Tag Archives: Electrical Engineering and Electronics

You teach? Try iTeach

iTeach is the online resource portal for those who teach and support student learning at The University of Liverpool .

Resources in key areas of learning and teaching are available. Recent additions include a glossary of teaching terms, discipline specific resources and access to other UoL teaching resources such as SPARK (new technologies in learning and teaching) and ‘how to’ guides in VITAL.

As examples, programmes going through approval have needed learning outcomes revision and colleagues have asked for information so these resources have been updated.  Some discipline-specific examples can be applied generally, such as Engaging Students in Engineering through their everyday experiences, which illustrates how the course design can improve student study motivation and interest. Tackling the challenges of teaching large cohorts, the Department of Electronics & Electrical Engineering highlight the importance of involving students and using technology – their examples are here.  Digital Literacy and Learning Capabilities are key strategic developments in Higher Education, so more is now available.

Three new areas will extend iTeach:  Education for Sustainable Development, Placements and Students as Partners.

Join your colleagues today – take a look and we hope iTeach is a useful source of support for your teaching and your students’ learning.

 

Jaye McIsaac

Satisfying the 300+: The Challenge of Teaching Large Cohorts

At the Learning and Teaching Conference last month we were treated to an awesome presentation by Dr Ali Al-Ataby, the winner of the annual Sir Alastair Pilkington Prize for excellent teaching. In his presentation, entitled ‘Satisfying the 300’, Ali explained how he has turned what was considered to be a boring and difficult, yet required, module with a large failure rate into one of the most popular and successful in Electrical Engineering and Electronics (EEE).

Science and Engineering are really tackling the challenge of teaching large cohorts with lots of good practice across the Faculty. I was reminded that I attended another fantastic event last term. Run by Dr Kathy Johnson in Science and Engineering and introduced by Mark Bowen, a whole day was dedicated to large group teaching with invited speakers from within and beyond the University, giving thought provoking and entirely practical strategies for teaching modules for groups of up to 600 students.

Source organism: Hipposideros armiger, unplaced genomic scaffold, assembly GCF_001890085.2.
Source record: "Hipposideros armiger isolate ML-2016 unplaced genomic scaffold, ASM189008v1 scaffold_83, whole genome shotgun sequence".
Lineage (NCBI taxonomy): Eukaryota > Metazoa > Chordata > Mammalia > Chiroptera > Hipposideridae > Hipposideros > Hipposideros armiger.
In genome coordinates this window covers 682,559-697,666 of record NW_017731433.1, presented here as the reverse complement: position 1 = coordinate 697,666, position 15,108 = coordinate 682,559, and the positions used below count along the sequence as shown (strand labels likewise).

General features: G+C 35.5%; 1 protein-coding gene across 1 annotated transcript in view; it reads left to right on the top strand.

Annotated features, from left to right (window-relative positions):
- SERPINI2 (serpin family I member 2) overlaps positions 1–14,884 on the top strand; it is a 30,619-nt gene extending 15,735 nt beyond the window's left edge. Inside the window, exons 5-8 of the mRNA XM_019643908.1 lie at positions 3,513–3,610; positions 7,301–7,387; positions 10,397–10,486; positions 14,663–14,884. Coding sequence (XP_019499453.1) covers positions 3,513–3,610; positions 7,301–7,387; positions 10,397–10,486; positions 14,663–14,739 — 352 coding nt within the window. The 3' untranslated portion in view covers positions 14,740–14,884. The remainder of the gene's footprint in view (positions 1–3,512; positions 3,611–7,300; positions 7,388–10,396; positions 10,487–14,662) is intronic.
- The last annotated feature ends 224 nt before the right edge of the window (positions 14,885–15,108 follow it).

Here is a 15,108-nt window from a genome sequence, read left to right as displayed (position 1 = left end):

Executive Pro Vice Chancellor for Science and Engineering Professor Ken Badcock opened, underlining the importance the Faculty gives to the quality of the student learning experience. He was followed by five speakers, from Liverpool, Manchester and The Open University.

teaching large cohorts

Key messages from the session emphasised the importance of:

  • Students having the opportunity to interact with one another, something that can be done very well online.
  • Students feeling connected to the lecturer. They will overcrowd a live lecture rather than sit in an overspill and they need to know their lecturer is concerned about their learning. This requires planning and insight that takes as much effort as all other aspects of the teaching. But, it can be done.
  • A blended approach with on-line activities and discussions which can significantly enhance the student learning experience because the very nature of the large scale course means that there are many ideas, points of view, and knowledge to bring to the debate and insights to share. Well planned online elements are valued by staff and students.